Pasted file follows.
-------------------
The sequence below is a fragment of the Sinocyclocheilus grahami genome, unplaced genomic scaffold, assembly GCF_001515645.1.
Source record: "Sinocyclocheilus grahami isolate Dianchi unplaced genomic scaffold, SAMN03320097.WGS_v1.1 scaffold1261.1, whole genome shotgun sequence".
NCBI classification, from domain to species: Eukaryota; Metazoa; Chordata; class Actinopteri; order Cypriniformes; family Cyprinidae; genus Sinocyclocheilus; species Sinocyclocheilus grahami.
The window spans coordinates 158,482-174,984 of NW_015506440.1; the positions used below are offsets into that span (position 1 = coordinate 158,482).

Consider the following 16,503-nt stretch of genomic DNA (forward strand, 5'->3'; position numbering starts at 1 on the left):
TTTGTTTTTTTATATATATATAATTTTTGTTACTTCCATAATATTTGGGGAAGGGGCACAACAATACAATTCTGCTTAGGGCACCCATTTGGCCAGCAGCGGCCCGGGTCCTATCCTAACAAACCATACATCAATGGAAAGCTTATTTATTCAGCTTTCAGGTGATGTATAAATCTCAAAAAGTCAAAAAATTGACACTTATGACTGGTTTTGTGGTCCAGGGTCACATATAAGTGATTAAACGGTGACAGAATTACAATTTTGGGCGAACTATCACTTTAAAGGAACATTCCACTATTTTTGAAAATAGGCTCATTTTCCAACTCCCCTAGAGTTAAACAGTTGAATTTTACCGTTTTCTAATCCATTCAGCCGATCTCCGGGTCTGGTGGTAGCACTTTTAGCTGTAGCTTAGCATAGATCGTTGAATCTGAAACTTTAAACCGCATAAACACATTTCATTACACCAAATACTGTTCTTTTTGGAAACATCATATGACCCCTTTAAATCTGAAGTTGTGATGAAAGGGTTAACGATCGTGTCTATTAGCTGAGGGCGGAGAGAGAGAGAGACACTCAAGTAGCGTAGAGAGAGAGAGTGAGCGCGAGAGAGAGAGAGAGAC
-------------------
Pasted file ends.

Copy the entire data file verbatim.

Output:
The sequence below is a fragment of the Sinocyclocheilus grahami genome, unplaced genomic scaffold, assembly GCF_001515645.1.
Source record: "Sinocyclocheilus grahami isolate Dianchi unplaced genomic scaffold, SAMN03320097.WGS_v1.1 scaffold1261.1, whole genome shotgun sequence".
NCBI classification, from domain to species: Eukaryota; Metazoa; Chordata; class Actinopteri; order Cypriniformes; family Cyprinidae; genus Sinocyclocheilus; species Sinocyclocheilus grahami.
The window spans coordinates 158,482-174,984 of NW_015506440.1; the positions used below are offsets into that span (position 1 = coordinate 158,482).

Consider the following 16,503-nt stretch of genomic DNA (forward strand, 5'->3'; position numbering starts at 1 on the left):
TTTGTTTTTTTATATATATATAATTTTTGTTACTTCCATAATATTTGGGGAAGGGGCACAACAATACAATTCTGCTTAGGGCACCCATTTGGCCAGCAGCGGCCCGGGTCCTATCCTAACAAACCATACATCAATGGAAAGCTTATTTATTCAGCTTTCAGGTGATGTATAAATCTCAAAAAGTCAAAAAATTGACACTTATGACTGGTTTTGTGGTCCAGGGTCACATATAAGTGATTAAACGGTGACAGAATTACAATTTTGGGCGAACTATCACTTTAAAGGAACATTCCACTATTTTTGAAAATAGGCTCATTTTCCAACTCCCCTAGAGTTAAACAGTTGAATTTTACCGTTTTCTAATCCATTCAGCCGATCTCCGGGTCTGGTGGTAGCACTTTTAGCTGTAGCTTAGCATAGATCGTTGAATCTGAAACTTTAAACCGCATAAACACATTTCATTACACCAAATACTGTTCTTTTTGGAAACATCATATGACCCCTTTAAATCTGAAGTTGTGATGAAAGGGTTAACGATCGTGTCTATTAGCTGAGGGCGGAGAGAGAGAGAGACACTCAAGTAGCGTAGAGAGAGAGAGTGAGCGCGAGAGAGAGAGAGAGAC